Methotrexate [38,39,40,43,44] Hepatitis [38,39], cirrhosis [38,39,43,44], nodular hyperplasia [38], fibrosis [38,39,43,44]
Anthracyclines [38,40] Hepatitis [38], cholestasis [38], VOD [38,40]
            Doxorubicin [39]Hepatitis [39], cholestasis [39], VOD [39]
Capecitabine [37,39] Cholestasis [39], steatosis [37]
Floxuridine [39,41]Hepatitis [39], cholestasis [39], bile duct sclerosis [41]
Gemcitabine [39]Hepatitis [39], cholestasis [39]
Mercaptopurine [38,39,43,44] VOD [39,43], cholestasis [38,43,44], jaundice [38], hepatocellular injury [43,44], hepatitis [38,44]
Anti-cancer antibioticsDactinomycin [39] Hepatitis [39], VOD [39]
Mitomycin [39]Hepatitis [39], VOD [39]
Mitoxantrone [39] Hepatitis [39]
Mitotic inhibitorsVinca alkaloids
            Vincristine [39]Hepatitis [39]
            Vinblastine [39,43]Hepatitis [43], VOD [39]
Radiotherapy [43,44,45]RILD [45], VOD [43,44,45], combined modality-induced liver damage (CMILD) [45], SOS [45]
NeurotoxicityAlkylating agentsPlatinum derivatives [46,47]Distal symmetrical sensory impairment [46,47], ataxia [46,47], (peripheral) neurotoxicity [46,47], loss of deep tendon reflexes [47]
            Cisplatin [48,49,50]Acute encephalopathy [49], chronic leukoencephalopathy (if combined with radiotherapy) [49], posterior reversible (leuko)encephalopathy [48,49], stroke/arterial ischemia [48,49], seizures [48,49], SIADH [48,49], transient cortical blindness [48,49], myelopathy [48,49], peripheral neuropathy [48], sensory impairment [48,50], sensory ataxia [48], myasthenic syndrome [48], muscle cramps [48], Lhermitte symptom [48]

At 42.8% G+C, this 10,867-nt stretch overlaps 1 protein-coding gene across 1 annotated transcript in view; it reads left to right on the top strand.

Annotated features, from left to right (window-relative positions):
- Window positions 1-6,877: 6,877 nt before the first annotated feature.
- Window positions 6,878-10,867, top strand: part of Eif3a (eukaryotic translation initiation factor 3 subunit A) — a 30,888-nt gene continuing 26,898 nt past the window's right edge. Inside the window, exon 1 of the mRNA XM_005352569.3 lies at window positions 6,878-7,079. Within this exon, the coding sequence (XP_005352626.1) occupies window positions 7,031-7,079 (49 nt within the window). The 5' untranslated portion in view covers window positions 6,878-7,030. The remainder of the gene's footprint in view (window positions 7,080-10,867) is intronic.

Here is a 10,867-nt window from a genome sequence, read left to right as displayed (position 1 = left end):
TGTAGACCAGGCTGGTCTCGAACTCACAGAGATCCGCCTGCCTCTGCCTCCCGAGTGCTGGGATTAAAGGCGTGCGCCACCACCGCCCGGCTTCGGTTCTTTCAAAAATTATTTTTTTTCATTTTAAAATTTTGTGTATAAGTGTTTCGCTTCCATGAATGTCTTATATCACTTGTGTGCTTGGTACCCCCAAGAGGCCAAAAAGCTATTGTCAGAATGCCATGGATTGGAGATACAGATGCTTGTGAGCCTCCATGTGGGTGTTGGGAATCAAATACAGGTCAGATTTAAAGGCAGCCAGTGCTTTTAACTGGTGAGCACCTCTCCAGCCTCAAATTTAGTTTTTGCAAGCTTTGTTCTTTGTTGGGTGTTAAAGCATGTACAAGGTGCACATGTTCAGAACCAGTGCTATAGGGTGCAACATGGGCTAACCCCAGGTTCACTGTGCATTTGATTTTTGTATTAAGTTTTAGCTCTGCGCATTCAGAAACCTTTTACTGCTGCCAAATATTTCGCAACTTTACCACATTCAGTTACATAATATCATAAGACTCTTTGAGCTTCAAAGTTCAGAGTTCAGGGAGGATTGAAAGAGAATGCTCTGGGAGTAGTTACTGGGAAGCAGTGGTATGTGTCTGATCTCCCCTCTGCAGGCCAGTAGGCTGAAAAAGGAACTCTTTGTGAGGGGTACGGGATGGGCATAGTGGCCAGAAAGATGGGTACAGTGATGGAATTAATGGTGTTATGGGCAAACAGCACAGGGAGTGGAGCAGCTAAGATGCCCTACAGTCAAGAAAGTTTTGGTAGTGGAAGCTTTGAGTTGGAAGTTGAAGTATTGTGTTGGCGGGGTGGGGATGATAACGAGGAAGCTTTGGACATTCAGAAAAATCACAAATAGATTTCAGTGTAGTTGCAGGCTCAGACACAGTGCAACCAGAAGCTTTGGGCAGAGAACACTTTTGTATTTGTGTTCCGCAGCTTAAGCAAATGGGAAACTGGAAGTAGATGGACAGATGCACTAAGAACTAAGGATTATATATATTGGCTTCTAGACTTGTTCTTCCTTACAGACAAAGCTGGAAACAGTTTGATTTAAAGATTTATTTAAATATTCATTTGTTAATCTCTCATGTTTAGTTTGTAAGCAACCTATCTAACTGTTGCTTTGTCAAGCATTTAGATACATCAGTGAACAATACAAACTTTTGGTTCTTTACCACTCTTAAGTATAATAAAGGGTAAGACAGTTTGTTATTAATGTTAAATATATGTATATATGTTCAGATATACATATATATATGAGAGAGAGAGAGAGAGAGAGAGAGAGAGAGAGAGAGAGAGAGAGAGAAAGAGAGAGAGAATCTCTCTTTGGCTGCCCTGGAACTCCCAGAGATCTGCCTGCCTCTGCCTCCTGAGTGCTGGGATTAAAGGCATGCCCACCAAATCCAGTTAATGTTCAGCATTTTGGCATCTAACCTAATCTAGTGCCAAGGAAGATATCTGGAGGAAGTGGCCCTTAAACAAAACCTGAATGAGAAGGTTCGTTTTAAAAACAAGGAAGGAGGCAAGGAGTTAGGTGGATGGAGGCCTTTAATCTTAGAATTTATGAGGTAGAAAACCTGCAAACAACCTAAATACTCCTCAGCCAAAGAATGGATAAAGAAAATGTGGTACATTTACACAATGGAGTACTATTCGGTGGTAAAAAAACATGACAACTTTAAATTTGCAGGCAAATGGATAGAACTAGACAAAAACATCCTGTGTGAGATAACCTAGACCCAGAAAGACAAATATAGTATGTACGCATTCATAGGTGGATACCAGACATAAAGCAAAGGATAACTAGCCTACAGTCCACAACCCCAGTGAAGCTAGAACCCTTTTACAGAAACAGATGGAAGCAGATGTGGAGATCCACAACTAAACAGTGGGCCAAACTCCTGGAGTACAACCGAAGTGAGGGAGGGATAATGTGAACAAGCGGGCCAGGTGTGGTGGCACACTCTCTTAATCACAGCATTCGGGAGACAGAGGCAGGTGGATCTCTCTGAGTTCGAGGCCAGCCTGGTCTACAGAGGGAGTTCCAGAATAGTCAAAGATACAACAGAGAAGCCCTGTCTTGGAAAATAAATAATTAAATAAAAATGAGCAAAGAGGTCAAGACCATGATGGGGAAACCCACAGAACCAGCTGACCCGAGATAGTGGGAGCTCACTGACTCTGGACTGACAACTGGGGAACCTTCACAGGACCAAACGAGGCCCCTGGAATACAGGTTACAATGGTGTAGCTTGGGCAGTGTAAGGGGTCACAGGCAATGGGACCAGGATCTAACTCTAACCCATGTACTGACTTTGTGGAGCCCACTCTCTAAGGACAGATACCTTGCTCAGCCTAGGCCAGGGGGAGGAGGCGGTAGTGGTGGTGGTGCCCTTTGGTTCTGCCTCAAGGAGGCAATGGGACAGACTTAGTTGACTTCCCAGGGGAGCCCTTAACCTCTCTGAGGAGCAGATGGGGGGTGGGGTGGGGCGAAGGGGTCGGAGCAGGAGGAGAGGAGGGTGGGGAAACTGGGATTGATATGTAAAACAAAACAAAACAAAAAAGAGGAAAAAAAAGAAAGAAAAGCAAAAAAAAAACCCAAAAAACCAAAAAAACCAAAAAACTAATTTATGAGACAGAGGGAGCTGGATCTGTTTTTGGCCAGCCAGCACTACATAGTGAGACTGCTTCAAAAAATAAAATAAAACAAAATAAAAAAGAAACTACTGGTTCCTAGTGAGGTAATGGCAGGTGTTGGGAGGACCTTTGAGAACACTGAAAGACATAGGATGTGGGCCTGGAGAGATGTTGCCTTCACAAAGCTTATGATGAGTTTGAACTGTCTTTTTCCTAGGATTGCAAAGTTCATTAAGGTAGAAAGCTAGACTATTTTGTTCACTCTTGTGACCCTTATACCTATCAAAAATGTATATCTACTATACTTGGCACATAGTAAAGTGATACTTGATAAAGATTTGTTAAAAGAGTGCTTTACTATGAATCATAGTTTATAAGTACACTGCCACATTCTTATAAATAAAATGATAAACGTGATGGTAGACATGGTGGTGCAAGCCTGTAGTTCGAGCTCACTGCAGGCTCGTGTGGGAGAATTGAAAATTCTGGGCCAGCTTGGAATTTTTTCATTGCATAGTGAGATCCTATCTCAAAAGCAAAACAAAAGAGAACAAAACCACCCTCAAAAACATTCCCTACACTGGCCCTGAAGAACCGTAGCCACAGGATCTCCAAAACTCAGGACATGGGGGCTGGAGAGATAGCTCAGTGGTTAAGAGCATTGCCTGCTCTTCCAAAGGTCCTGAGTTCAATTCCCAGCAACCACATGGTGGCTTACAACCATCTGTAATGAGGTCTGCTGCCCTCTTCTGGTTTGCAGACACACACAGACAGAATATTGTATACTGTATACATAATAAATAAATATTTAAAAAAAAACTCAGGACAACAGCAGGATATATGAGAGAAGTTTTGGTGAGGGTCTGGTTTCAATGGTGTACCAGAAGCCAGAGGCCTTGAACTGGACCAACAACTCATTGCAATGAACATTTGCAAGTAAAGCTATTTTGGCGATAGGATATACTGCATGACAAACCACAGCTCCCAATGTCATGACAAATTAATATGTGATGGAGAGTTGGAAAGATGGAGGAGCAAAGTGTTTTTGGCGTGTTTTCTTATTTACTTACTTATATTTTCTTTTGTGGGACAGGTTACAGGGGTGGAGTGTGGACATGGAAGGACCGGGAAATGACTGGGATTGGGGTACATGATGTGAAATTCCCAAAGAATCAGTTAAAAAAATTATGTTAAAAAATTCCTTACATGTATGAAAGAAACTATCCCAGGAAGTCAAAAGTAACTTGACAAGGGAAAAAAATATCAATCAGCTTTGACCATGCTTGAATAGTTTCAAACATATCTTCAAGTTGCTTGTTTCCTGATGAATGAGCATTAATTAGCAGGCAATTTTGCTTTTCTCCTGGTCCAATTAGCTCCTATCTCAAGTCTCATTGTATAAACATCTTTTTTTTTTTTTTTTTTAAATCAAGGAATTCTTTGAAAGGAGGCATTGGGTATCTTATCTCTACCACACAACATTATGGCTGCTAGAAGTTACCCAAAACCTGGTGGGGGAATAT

Carboplatin [48,49]Posterior reversible (leuko)encephalopathy [49], peripheral neuropathy [47,48], acute (cold-induced) transient syndrome [47], paresthesiasis in distal extremities and perioral region [47], chronic cumulative sensory neuropathy [47]
            Oxaliplatin [46,47,48,49,50]Posterior reversible (leuko)encephalopathy [49], acute (peripheral) neurotoxicity [46,48,50], chronic sensory neuropathy [48,50], acute cramps and fasciculations [50]
Cyclophosphamide [49]Posterior reversible (leuko)encephalopathy [49], stroke/arterial ischemia [49], SIADH [49]
            Carmustine [49]Acute encephalopathy [49]
Busulfan [49]Seizures [49]
Chlorambucil [49]Acute encephalopathy [49], seizures [49]
Procarbazine [48,49]Acute encephalopathy [48,49], paresthesiasis [48], myalgia [48]
Ifosfamide [49]Acute encephalopathy [49], posterior reversible (leuko)encephalopathy [49], seizures [49], extrapyramidal syndrome [49]
Thiotepa [49]Acute encephalopathy [49], myelopathy [49]
Topoisomerase inhibitorsEtoposide [49]Acute encephalopathy [49], chronic leukoencephalopathy [49], seizures [49], transient cortical blindness [49]
AntimetaboliteMethotrexate [48,49]Acute encephalopathy [48,49], chronic leukoencephalopathy [48,49], posterior reversible (leuko)encephalopathy [49], stroke/arterial ischemia [48,49], focal neurologic deficits [49], seizures [49], myelopathy [49]
Cytarabine [48,49]Acute encephalopathy [48,49], posterior reversible (leuko)encephalopathy [49], acute pancerebellar syndrome * [48,49], extrapyramidal syndrome [48,49], peripheral neuropathies [48], brachial plexopathy [48], myelopathy (liposomal cytarabine) [49], Horner syndrome [48], lateral bulbar palsy [48], nystagmus [48], lethargy [48], aseptic meningitis [48], locked-in syndrome [48]
Gemcitabine [49]Acute encephalopathy [49], posterior reversible (leuko)encephalopathy [49], thrombotic microangiopathy [49], seizures [49]
5-Fluorouracil [49]Acute encephalopathy [49], acute pancerebellar syndrome [49], stroke/arterial ischemia [49], extrapyramidal syndrome [49]